[JURIST] The Verkhovna Rada [official website], the Parliament of Ukraine, on Wednesday passed a law granting conditional amnesty to protesters arrested during the weeks of unrest that have gripped the nation. The passage of this measure came during the parliament’s extraordinary session [JURIST report], which began earlier in the day on Wednesday. Opposition parties refused to take part [BBC report] in the vote, due to the condition which states that amnesty will only apply if protesters abandon government buildings that they have seized. In the Ukrainian capital of Kiev, protesters have constructed a tent city in the city’s major square, the Maidan [Forbes backgrounder], and maintain control over three buildings, including the Department of Agriculture building. Opposition leader Arseniy Yatsenyuk [Twitter profile] has criticized the law, stating that protesters will not leave until conditions to amnesty are dropped. Earlier this week embattled Ukrainian President Viktor Yanukovych [official website; JURIST news archive] offered [BBC report] the post of prime minister to Yatsenyuk, while Yatsenyuk has maintained calls for new presidential elections.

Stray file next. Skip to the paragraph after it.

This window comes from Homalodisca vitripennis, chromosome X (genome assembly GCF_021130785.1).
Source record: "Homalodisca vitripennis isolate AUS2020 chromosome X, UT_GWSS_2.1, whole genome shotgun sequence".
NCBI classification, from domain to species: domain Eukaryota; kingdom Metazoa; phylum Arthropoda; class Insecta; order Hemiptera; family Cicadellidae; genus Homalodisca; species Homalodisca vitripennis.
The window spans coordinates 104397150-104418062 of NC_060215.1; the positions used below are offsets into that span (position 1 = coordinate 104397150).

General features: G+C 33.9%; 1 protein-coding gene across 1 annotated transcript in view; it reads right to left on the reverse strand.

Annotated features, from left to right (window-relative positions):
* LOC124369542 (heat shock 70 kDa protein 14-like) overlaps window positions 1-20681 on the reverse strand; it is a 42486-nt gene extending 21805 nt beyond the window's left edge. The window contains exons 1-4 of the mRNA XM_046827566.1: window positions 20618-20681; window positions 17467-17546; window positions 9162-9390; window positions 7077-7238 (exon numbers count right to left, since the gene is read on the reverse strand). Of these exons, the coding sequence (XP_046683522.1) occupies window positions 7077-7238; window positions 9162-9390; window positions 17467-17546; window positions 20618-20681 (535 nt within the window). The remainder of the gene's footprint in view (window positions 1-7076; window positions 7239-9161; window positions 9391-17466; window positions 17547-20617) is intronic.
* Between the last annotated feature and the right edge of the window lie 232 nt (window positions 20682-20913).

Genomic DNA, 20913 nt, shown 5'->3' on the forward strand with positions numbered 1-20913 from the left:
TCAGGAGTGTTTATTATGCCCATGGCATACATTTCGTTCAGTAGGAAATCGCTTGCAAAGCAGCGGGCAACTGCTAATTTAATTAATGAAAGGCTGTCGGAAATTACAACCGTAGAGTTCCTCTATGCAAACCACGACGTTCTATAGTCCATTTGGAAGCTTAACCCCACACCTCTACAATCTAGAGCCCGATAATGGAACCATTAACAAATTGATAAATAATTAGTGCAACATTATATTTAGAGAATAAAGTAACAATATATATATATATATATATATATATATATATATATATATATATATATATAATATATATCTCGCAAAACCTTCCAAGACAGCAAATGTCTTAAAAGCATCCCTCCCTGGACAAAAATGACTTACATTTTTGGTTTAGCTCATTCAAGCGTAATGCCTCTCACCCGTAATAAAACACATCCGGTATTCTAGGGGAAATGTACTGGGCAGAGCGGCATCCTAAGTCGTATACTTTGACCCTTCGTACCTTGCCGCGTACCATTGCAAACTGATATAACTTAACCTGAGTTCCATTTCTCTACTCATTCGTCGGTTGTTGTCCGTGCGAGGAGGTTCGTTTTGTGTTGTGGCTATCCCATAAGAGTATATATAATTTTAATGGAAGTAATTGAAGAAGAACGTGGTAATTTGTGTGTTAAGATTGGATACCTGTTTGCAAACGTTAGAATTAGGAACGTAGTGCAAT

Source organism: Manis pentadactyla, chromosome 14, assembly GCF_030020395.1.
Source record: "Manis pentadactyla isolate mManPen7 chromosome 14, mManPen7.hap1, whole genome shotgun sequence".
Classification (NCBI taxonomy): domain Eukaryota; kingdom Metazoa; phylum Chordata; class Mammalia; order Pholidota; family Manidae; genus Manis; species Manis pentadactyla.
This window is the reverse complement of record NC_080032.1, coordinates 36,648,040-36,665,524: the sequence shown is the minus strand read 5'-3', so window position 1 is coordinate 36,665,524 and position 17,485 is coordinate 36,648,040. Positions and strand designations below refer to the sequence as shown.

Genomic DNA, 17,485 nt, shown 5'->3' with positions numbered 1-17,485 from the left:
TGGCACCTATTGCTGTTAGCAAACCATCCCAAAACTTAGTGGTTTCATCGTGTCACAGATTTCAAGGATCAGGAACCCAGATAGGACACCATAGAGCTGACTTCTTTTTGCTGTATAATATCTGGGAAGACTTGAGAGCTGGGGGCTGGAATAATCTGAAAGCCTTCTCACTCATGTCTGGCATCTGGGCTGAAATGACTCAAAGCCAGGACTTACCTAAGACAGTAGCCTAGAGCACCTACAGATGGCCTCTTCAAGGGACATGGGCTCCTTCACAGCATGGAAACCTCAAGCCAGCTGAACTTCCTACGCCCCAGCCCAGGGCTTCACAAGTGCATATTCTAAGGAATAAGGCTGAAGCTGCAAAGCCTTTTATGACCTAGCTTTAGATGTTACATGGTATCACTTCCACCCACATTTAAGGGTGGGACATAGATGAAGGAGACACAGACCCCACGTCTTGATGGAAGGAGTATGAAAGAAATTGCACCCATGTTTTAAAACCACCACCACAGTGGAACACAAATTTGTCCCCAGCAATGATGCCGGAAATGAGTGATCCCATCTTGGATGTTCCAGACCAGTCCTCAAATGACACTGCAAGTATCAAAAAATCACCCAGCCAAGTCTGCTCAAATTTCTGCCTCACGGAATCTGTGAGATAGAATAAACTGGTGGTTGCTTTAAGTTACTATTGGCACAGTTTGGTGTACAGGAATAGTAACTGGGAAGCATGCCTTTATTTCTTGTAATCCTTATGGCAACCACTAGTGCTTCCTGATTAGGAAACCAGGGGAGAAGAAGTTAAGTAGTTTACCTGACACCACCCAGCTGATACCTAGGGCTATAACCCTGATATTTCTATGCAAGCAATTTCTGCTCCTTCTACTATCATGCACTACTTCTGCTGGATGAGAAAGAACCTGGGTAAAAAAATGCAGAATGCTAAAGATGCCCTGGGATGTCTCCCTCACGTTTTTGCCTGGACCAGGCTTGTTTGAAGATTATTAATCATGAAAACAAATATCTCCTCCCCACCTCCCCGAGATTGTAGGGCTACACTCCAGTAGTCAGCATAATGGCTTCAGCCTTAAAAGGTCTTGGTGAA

Protests began in November after the Ukrainian government abandoned [JURIST report] a proposed trade pact [EU backgrounder] with the EU.Tensions were further exacerbated when President Yanukovych signed [JURIST report] a series of laws [materials] earlier this month, which limited the right to protest government actions. Also in January, UN Secretary-General Ban Ki-moon [official website] and High Commissioner for Human Rights Navi Pillay [official profile] issued statements [JURIST report] urging Ukrainian protesters to use restraint and calling on both the government and protesters to work towards constructive dialogue to diffuse the rising tension and violence that has gripped the nation. Earlier this week, in response to the escalating civil unrest in the country, Ukrainian Prime Minister Mykola Azarov resigned from office [JURIST report] as the parliament repealed the harsh anti-protest laws passed earlier this month.